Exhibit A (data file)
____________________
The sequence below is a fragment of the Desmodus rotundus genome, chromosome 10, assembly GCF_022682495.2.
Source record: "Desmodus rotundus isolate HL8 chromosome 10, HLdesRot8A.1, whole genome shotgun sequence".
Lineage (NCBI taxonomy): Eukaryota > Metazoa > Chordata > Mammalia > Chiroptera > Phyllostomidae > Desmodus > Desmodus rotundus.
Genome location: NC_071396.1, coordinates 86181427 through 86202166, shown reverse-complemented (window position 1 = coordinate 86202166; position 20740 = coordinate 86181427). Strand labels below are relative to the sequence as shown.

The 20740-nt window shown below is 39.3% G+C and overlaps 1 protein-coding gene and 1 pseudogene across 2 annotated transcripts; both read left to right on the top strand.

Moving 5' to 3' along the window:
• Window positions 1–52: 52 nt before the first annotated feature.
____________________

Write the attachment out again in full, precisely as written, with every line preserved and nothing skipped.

The sequence below is a fragment of the Desmodus rotundus genome, chromosome 10, assembly GCF_022682495.2.
Source record: "Desmodus rotundus isolate HL8 chromosome 10, HLdesRot8A.1, whole genome shotgun sequence".
Lineage (NCBI taxonomy): Eukaryota > Metazoa > Chordata > Mammalia > Chiroptera > Phyllostomidae > Desmodus > Desmodus rotundus.
Genome location: NC_071396.1, coordinates 86181427 through 86202166, shown reverse-complemented (window position 1 = coordinate 86202166; position 20740 = coordinate 86181427). Strand labels below are relative to the sequence as shown.

The 20740-nt window shown below is 39.3% G+C and overlaps 1 protein-coding gene and 1 pseudogene across 2 annotated transcripts; both read left to right on the top strand.

Moving 5' to 3' along the window:
• Window positions 1–52: 52 nt before the first annotated feature.